with a disability should focus on what they can do and not regret what they
This inspirational advice comes from a man who
knows suffering more than most of us. I am talking about wheelchair-bound
British cosmologist Stephen Hawking who was diagnosed with motor neurone
disease at 21 and was told he had two years to live. He is now 71 and manages
to communicate via a cheek muscle linked to a sensor and computerised voice
He told the BBC recently, “Theoretical physics is
one field where being disabled is not a handicap. It is all in the mind.”
Many scientists have made prodigious contributions
to humanity and yet remained humble.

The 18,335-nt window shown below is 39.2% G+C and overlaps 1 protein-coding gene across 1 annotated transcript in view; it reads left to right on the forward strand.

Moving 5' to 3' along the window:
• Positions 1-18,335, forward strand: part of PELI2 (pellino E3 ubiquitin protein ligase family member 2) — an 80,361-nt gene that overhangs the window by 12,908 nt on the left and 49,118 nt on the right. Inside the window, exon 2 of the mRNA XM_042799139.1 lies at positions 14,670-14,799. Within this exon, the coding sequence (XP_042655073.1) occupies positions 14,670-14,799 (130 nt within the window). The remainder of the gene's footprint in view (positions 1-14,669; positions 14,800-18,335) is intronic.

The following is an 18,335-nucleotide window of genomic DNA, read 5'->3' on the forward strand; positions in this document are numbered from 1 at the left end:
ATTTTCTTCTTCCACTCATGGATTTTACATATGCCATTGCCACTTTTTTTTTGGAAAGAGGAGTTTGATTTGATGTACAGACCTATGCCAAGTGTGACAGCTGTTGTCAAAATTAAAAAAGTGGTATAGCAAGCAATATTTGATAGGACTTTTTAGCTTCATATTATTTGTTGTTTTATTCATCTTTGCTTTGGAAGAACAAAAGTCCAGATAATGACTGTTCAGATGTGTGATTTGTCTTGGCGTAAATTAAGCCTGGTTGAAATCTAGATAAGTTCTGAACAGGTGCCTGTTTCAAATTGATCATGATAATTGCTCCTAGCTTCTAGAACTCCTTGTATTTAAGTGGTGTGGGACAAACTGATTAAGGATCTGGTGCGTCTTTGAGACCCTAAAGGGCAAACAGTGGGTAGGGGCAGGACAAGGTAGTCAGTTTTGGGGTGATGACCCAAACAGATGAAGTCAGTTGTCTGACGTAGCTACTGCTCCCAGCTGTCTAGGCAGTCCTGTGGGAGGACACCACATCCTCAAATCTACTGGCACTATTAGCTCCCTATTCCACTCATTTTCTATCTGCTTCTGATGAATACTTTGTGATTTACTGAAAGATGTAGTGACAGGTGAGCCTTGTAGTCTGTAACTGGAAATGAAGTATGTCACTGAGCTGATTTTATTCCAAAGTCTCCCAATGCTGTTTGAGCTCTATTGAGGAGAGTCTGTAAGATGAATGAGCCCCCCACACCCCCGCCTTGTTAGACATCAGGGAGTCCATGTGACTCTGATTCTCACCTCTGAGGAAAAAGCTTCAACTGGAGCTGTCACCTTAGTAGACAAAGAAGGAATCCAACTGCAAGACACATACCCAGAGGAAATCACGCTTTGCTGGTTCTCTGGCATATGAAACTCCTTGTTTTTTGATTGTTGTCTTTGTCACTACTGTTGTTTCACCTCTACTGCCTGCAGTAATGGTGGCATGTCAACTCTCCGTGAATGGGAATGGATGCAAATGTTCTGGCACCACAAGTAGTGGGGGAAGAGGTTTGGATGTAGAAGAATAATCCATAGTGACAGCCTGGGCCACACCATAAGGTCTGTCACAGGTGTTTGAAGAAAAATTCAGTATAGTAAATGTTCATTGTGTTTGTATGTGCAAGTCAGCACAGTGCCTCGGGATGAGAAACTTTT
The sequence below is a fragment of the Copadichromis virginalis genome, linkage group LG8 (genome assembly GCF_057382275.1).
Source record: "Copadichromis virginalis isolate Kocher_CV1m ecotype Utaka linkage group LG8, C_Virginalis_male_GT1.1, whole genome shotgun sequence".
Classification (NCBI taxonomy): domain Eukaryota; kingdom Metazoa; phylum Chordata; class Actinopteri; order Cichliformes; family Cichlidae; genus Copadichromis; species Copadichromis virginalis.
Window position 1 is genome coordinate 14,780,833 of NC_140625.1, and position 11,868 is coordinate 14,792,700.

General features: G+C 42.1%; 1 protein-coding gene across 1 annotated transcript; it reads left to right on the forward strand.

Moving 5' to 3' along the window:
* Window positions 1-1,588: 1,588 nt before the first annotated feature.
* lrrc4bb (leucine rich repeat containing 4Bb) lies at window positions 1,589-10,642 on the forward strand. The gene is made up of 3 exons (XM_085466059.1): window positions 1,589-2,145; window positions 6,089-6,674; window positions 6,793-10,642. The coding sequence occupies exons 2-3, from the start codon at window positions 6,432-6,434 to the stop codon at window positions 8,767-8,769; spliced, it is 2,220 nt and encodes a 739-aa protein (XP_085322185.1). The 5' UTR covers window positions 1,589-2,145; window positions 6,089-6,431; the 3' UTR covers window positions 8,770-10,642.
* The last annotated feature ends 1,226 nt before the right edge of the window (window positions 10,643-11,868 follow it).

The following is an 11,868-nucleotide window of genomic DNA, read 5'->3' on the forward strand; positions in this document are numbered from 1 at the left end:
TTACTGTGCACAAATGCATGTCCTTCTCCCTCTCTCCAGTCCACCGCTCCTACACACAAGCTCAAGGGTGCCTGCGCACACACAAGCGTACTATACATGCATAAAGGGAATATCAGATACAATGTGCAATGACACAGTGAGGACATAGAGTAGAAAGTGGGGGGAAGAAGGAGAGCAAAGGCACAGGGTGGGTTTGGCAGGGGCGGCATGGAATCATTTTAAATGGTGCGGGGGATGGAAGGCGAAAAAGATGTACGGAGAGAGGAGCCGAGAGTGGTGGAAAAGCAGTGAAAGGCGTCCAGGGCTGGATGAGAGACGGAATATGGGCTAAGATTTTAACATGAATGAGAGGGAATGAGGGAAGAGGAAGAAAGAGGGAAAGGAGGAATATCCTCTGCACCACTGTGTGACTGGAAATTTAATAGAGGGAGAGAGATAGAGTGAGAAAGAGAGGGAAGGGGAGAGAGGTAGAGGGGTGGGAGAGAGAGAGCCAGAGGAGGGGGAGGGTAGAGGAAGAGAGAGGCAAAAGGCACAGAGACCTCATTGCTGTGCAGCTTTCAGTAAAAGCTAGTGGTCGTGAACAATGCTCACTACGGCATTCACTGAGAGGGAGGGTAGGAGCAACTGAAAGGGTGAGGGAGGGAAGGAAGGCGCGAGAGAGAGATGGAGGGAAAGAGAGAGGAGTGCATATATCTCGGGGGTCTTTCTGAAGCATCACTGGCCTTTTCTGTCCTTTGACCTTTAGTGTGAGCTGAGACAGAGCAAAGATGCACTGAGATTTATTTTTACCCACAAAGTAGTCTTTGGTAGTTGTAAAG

Prolific inventor Thomas Alva Edison once realised
that his room was in a mess. The sweeper had not reported for duty. Edison saw
his young assistant standing nearby and asked him to tidy up the room. When the
youth refused saying it was below his dignity, Edison apologised, picked up a
broom and quietly cleaned the room himself.
Albert Einstein died after refusing surgery,
saying, “I want to go when I want. It is tasteless to prolong life artificially.
I have done my share, it is time to go elegantly.”